Hagley Museum & Library
Manuscripts & Archives Department
P.O. Box 3630
Wilmington, DE 19807-0630
2 linear ft.
Hudson Maxim was born in Orneville Maine on February 3, 1853, to a poor but mechanically-gifted family. His older brother Hiram invented the Maxim gun, the first truly efficient automatic machine gun, and his nephew, Hiram Percy Maxim, invented the silencer. Hudson was the first to successfully produce smokeless powder in America. In the 1880s, Hudson Maxim worked in his brother's English gun factory, where he became familiar with a French version of smokeless gunpowder. He returned to the United States in 1888 as the American representative of the Maxim-Nordenfelt Guns and Ammunition Company, Ltd., and began experimenting on his own with high explosives, securing his first patent in 1889. The contract with his brother expired in 1891, and Maxim established the Columbia Powder Manufacturing Company to manufacture dynamite at a plant near Farmingdale, N.J. When the company failed in 1893, he reorganized it as the Maxim Powder Company. Maxim then began experimenting with smokeless powder and received a number of patents between 1893 and 1895. He then returned to England, where he attempted to set up companies to manufacture explosives, calcium carbide, and, at the suggestion of his nephew, Hiram Percy, automobile engines. None of these efforts was successful. Hudson laid the blame on Hiram's interference, and a permanent rift developed between the brothers. Hudson sold his most important patents to E.I. du Pont de Nemours & Co. in 1897, and the company established a laboratory and summer home for him at Lake Hopatcong, N.J. Maxim continued to produce inventions relating to explosives, ordnance, and torpedoes through the 1910s, but he also wandered down many blind alleys, including "Maxim-feast," a soybean-based food supplement, and "the Game of War," a supposed "improvement" on chess.Maxim helped organize the Maxim Munitions Corporation in 1915, hoping that it would assume the promotional burdens while he concentrated on inventing, but he soon withdrew when its managers tied his name to a scheme to turn water into gasoline. After 1900 Maxim carved out a second career as a public speaker and inveterate writer of magazine articles and letters to the editor, freely venting his opinions on poetry and language as well as invention, progress, and public affairs. Beginning in 1914 he vociferously argued for American rearmament against a wide array of Progressive-era pacifists. After the war he concentrated on the development of the Lake Hopatcong area and on local affairs. He died on May 6, 1927. The papers comprise a small body of material left in Maxim's Lake Hopatcong home at his death and subsequently purchased by Martin Wiener, a local industrialist and collector. While they include fragmentary material from Maxim's early life, most of the papers focus on three periods: his attempt to float his inventions in England in the late 1890s, his anti-pacifist crusade and war-era activities, and his work at Lake Hopatcong. There is also an incomplete file of Maxim's patents, as well as a collection of conflicting patents issued to other inventors. A file on Maxim's 1915 book DEFENSELESS AMERICA, shows that the entire production was financed by P.S. du Pont, contrary to Maxim's public assertion that he was the only armaments maker urging rearmament. Other documented activities of this period include the Maxim Munitions Corporation, "Maxim-feast," "The Game of War," a Russian munitions contract, and Maxim's work for the Naval Consulting Boar.d There is an extensive file of Maxim's writings on a variety of subjects, most importantly his attacks on pacifism and Prohibition. These include newspaper exchanges with Progressives like Raymond Moley and savage lampoons of William Jennings Bryan and Henry Ford. One of the responses to DEFENSELESS AMERICA is from Sir Arthur Conan Doyle. Maxim also produced a series of letters and articles on the course of the war and its weapons. The writings also include a number of short stories and fables that may have remained unpublished. Family correspondence comes from a variety of siblings and nephews, as well as his father- and mother-in-law, Mr. and Mrs. William Durban of London, and describes both family and business matters. There are few letters from Hiram, who was shunned by both Hudson and his own son Hiram Percy, but several notes express Hudson's disgust at his brother's sexual peccadilloes.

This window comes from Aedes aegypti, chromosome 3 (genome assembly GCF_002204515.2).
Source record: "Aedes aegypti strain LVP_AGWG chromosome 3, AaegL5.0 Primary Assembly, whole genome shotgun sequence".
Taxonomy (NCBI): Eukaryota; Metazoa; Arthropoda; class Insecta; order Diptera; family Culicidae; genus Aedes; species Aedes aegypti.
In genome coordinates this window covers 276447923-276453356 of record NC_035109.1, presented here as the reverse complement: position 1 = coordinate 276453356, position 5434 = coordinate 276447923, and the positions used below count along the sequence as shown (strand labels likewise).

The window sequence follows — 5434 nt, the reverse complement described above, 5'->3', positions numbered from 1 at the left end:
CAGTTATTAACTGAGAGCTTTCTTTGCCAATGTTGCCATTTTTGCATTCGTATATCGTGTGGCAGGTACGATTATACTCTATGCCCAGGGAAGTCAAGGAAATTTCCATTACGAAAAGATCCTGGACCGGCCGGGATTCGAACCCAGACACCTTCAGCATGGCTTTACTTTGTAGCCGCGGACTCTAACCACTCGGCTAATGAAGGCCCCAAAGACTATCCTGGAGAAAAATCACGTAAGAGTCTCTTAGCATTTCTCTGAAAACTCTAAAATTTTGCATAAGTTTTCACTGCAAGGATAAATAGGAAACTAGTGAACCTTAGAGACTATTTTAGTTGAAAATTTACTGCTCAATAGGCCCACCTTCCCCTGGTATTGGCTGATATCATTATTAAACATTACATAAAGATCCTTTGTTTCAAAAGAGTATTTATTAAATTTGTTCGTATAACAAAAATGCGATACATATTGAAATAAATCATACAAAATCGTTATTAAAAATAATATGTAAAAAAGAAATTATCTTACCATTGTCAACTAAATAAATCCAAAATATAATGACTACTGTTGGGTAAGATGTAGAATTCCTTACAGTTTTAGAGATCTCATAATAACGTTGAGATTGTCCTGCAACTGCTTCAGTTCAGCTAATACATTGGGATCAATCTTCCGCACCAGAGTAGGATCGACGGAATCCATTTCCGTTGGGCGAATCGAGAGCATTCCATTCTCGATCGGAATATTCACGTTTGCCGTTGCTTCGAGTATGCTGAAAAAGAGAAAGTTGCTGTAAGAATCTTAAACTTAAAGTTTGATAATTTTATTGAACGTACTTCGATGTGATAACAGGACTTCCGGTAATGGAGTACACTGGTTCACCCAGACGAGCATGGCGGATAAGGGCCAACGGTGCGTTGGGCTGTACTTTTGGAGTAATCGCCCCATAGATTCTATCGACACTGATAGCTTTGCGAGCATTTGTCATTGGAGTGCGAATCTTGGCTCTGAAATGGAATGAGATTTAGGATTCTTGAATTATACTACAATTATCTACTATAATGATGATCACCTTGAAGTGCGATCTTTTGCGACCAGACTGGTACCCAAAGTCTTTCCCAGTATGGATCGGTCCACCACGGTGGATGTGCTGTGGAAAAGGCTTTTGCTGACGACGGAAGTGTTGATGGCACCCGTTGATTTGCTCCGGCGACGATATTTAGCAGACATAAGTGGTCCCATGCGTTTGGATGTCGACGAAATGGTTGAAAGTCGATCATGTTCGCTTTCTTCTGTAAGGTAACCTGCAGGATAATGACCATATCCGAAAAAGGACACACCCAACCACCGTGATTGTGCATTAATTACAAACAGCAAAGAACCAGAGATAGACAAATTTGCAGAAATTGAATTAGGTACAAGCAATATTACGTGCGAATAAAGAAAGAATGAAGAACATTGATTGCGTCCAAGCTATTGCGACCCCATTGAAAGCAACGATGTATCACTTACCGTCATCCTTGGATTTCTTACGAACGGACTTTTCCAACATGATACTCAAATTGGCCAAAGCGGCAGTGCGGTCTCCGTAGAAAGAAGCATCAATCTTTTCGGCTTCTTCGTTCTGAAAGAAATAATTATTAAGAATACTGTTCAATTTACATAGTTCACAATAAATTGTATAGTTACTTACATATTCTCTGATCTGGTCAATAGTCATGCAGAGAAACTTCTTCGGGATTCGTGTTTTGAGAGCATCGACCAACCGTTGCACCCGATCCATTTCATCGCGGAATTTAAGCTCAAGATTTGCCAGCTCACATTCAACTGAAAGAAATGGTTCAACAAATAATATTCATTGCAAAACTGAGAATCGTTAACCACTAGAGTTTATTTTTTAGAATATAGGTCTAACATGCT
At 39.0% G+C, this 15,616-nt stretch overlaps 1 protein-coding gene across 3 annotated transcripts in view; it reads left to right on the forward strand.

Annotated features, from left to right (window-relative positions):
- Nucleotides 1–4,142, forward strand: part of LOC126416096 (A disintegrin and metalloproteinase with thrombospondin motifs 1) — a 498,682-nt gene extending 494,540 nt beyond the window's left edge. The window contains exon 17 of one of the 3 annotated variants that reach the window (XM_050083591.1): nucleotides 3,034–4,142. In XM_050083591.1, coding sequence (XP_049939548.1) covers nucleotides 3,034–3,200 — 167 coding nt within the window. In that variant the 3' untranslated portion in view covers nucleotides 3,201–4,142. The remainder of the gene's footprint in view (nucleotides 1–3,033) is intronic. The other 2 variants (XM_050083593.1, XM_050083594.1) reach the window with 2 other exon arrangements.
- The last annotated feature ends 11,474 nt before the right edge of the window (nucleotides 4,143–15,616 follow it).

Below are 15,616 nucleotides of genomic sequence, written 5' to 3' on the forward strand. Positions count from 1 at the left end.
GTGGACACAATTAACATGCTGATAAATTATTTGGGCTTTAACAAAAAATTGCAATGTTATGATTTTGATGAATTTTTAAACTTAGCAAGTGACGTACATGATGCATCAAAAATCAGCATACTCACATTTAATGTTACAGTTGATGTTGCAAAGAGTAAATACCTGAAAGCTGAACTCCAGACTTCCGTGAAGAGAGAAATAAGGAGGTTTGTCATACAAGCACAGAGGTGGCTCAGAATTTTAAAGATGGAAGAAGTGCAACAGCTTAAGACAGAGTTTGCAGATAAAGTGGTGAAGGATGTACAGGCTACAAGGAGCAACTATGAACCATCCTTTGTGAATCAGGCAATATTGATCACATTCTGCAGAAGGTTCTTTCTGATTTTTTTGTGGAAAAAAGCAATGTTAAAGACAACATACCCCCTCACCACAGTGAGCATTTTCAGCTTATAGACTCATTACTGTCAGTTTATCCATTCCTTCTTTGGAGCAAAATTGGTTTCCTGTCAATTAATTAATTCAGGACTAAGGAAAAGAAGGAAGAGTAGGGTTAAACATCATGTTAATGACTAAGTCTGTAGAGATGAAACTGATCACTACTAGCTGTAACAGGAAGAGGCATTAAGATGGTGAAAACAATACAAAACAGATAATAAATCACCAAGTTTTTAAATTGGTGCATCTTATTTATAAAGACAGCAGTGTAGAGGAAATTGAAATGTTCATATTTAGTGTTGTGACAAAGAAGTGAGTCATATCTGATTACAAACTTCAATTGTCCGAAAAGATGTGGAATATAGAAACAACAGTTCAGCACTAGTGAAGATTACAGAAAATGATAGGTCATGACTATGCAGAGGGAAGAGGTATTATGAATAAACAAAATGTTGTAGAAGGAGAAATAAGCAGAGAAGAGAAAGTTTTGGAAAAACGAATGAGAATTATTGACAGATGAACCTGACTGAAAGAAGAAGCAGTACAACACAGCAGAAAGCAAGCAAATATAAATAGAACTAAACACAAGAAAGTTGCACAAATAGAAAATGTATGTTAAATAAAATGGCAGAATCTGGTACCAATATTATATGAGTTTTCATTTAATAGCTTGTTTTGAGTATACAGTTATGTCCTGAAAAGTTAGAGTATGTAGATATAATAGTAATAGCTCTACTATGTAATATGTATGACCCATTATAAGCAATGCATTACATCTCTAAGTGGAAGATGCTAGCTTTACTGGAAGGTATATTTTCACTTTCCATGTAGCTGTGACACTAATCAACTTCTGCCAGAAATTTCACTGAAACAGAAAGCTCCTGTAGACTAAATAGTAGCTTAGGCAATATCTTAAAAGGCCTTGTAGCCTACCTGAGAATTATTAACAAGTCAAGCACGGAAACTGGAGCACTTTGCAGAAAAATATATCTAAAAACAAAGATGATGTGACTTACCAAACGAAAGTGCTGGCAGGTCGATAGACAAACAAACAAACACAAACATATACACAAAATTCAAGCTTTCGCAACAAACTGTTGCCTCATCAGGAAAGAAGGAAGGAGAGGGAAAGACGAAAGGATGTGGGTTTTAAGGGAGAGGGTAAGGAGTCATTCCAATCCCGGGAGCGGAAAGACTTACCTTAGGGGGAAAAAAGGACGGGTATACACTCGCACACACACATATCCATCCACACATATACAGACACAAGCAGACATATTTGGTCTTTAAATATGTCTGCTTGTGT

The collection includes a copy of an agreement between Maxim and E.I. du Pont de Nemours (October 17, 1897) whereby Maxim sold to the company his patents for smokeless powder. Also included is correspondence with Alfred I. du Pont and Francis G. du Pont relating to this transaction. A letter to Francis I. du Pont (February 13, 1917) describes a machine gun which Maxim designed. Correspondence with the United States government relates to smokeless powder and the propulsion of torpedoes and torpedo boats. Letters from the Ordnance Department describe the Navy's 1891 tests of Maxim's smokeless powder. Correspondence with Pierre S. du Pont (1916) relates to Maxim's book DEFENSELESS AMERICA, an anti-pacifist polemic. The collection also contains correspondence with British and Swedish producers of smokeless powder, dynamite, munitions and ordnance.